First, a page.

Case Law

Here we will discuss are two wrongful death appellate cases that show how the appellate courts analyze the complex fact patterns that we see in the real world. In Tolbert v. Maner, decided in 1999, the issue was whether the grandchild of a deceased whose parent died before the grandparent had standing to share in the proceeds of the wrongful death suit.

Dekalb Medical Center v. Hawkins, 655 S.E.2d 823, 288 Ga. App. 840 (Ga. App., 2007)

In a wrongful death case, does the grandchild of the decedent still have a claim if the parent of the grandchild died before the plaintiff decedent?

Hall v. Bailey, 560 S.E.2d 76, 253 Ga.App. 595 (Ga., 2002)

Gordon v. Atlanta Cas. Co., 611 S.E.2d 24, 279 Ga. 148 (Ga., 2005)

No. Grandma Glover died due to medical malpractice in Georgia. Glover had several children. One of those children sired Tyrone Maner. Tyrone’s father, Glover’s son, died before Glover died. Tyrone’s Aunts and Uncles agreed that Tyrone was an heir and would inherit whatever amount of the settlement for the Georgia wrongful death claim went into the Estate Claim, but claimed that Tyrone was not entitled to any of the money from the statutory wrongful death case.
book-glasses-lo
This is how a wrongful death lawyer in Atlanta would analyze the case:

Wrongful death was created by the Georgia legislature and cases can only be brought under the rules laid out in OCGA § 51-4-2. That law lays out who gets to share in the money from the case:

“(a) The surviving spouse, or if there is no surviving spouse, a child or children, either minor or sui juris, may recover for the homicide of the spouse or parent the full value of the life of the decedent….

 

(b)(2) If an action for wrongful death is brought by a child or children … and one of the children dies pending the action, the action shall survive to the surviving child or children….

 

(d)(1) Any amount recovered … shall be equally divided, share and share alike, [between] the surviving spouse and the children per capita, and the descendants of children shall take per stirpes….”

That means that if married, the wife controls the wrongful death case, with proceeds to be shared with the children. It also means that if Tyrone’s dad were alive when Glover died, Tyrone would have a valid claim. But he wasn’t.  By law the funds are divided per capita (even share to each child) but Tyrone gets skipped because his link to the claim was broken before the wrongful death occurred.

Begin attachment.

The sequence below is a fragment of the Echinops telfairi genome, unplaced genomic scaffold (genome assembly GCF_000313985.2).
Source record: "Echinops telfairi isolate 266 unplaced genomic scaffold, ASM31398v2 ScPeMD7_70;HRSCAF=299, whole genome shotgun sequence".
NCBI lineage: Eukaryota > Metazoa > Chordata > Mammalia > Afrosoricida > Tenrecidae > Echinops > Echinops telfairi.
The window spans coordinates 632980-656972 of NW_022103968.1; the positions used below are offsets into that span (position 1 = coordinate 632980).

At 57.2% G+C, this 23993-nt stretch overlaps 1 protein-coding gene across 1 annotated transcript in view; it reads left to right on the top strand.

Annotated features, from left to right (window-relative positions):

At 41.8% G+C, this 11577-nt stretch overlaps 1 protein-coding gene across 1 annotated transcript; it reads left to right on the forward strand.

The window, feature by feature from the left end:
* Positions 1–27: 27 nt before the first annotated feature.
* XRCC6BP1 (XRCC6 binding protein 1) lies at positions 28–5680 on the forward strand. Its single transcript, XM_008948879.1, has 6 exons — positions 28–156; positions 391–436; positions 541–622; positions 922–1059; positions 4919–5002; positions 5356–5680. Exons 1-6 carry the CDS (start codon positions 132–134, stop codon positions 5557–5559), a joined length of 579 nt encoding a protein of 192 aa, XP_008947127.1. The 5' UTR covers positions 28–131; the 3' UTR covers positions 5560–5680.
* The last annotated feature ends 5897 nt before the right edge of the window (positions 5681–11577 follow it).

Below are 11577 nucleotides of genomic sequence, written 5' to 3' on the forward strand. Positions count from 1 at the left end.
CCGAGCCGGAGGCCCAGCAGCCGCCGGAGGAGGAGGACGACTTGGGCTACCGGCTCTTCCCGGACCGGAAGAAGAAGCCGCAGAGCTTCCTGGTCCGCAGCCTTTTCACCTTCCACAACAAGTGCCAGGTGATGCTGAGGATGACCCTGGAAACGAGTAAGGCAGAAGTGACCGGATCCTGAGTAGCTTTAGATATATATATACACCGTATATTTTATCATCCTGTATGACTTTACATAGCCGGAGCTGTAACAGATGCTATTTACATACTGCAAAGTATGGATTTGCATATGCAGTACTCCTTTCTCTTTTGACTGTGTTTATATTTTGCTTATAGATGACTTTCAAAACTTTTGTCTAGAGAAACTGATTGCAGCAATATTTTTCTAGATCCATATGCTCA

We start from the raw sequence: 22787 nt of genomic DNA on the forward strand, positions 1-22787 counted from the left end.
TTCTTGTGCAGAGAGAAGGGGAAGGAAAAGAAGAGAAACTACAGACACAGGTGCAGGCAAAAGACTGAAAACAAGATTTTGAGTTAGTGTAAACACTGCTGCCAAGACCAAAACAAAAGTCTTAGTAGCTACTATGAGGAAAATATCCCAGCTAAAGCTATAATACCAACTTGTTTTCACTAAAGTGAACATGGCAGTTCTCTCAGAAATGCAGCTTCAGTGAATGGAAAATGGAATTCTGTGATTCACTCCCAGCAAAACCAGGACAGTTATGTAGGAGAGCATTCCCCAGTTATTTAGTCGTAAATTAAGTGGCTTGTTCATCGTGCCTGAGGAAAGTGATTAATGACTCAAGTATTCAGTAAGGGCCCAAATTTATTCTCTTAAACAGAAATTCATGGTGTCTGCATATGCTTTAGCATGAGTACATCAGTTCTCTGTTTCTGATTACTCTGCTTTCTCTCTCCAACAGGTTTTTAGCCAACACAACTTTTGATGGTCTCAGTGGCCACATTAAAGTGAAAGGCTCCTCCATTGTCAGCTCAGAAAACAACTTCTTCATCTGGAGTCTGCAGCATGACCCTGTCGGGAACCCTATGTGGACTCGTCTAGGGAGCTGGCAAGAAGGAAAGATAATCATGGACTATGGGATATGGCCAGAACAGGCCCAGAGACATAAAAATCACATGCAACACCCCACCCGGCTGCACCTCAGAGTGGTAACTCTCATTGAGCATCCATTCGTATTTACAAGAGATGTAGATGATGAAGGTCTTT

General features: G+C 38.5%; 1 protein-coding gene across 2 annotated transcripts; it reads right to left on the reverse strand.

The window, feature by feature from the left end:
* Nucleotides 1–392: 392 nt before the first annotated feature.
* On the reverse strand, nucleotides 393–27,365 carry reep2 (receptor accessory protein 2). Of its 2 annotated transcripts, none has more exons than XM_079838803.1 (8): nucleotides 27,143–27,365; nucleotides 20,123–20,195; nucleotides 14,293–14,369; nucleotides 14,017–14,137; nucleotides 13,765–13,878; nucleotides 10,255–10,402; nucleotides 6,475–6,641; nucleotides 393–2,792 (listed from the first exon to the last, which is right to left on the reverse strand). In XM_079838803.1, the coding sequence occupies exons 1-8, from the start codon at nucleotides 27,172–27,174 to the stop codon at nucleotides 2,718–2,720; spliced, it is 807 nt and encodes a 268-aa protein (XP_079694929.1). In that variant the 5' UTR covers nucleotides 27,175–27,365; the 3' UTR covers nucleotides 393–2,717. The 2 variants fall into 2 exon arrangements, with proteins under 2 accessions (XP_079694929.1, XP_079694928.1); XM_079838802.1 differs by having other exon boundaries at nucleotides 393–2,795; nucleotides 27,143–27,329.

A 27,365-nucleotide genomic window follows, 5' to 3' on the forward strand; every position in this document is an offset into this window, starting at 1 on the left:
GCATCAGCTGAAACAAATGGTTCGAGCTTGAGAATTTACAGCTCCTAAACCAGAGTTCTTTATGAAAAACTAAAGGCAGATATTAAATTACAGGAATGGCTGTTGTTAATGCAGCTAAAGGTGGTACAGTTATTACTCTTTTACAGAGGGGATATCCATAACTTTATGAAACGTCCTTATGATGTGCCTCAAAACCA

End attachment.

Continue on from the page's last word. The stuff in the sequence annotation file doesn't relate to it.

If a minor child dies and the parents are divorced, do they have to share the proceeds of the wrongful death case equally?

Hall v. Bailey, 560 S.E.2d 76, 253 Ga.App. 595 (Ga., 2002)

Under OCGA 19-7-1 (c) (2) (C), parents would normally share in the proceeds 50/50. However, a parent can file a petition under OCGA 19-7-1 (c) (6) to determine the fair percentage of allocation between them if they are divorced. The Court analyzed the father’s relationship with the son as follows: “Morocco did not spend a single night with Anderson after the divorce, and Anderson did not exercise his visitation rights with the child. There was ample evidence contradicting Anderson’s claim that he did not know where Bailey and his son were living, and the trial court found that this claim lacked credibility. There was evidence that Anderson failed to maintain any significant contact with his son, failed to attend almost every important event in his son’s life, and had no meaningful relationship with him. Based on the evidence produced, we find that the trial court did not abuse its discretion by awarding 95% of the proceeds to Bailey and 5% to Anderson. Richardson v. Barber, 241 Ga. App. 254 (527 SE2d 8) (1999).”

see also Baker v. Sweat, 637 S.E.2d 474, 281 Ga.App. 863 (Ga. App., 2006);  Uniroyal Goodrich Tire Co. v. Adams, 221 Ga.App. 705, 706(1), 472 S.E.2d 518 (1996), Dove v. Carver, 197 Ga.App. 733, 735, 399 S.E.2d 216 (1990) (recognizing that a legal father could lose the right to recover for the wrongful death of his child if it is shown by clear and convincing evidence that he had abandoned the child); Ramos v. Ramos, 173 Ga.App. 30, 31-33(2), 325 S.E.2d 415 (1984) (accord).

 

If a child dies and the parent lives in another house, can he claim against his own Underinsured Motorist Insurance?

Gordon v. Atlanta Cas. Co., 611 S.E.2d 24, 279 Ga. 148 (Ga., 2005)

Not any more. In this case the father was divorced and the child did not live with him. The child died wrongfully and dad wanted to claim against his own underinsured motorist policy for the wrongful death. The slimy insurer argued that since the decedent did not live there and was not an insured, there was no coverage. The Court of Appeals agreed. The Supreme Court reversed finding;

“The language of the statute is plain and it is not illogical. It clearly states that the insurer is to pay “all sums which [the] insured shall be legally entitled to recover as damages from the owner or operator of an uninsured motor vehicle.”  OCGA § 33-7-11(a)(1). All means all, every single one. Since the insured in this case is entitled to recover damages for the death of his son against the owner or driver of the uninsured vehicle, he is entitled to recover those damages against his insurer.” This was the law until the legislature amended OCGA 33-7-11 and struck the “all sums language.” Now the decedent had to have been an insured at the time of death for the insurance to apply.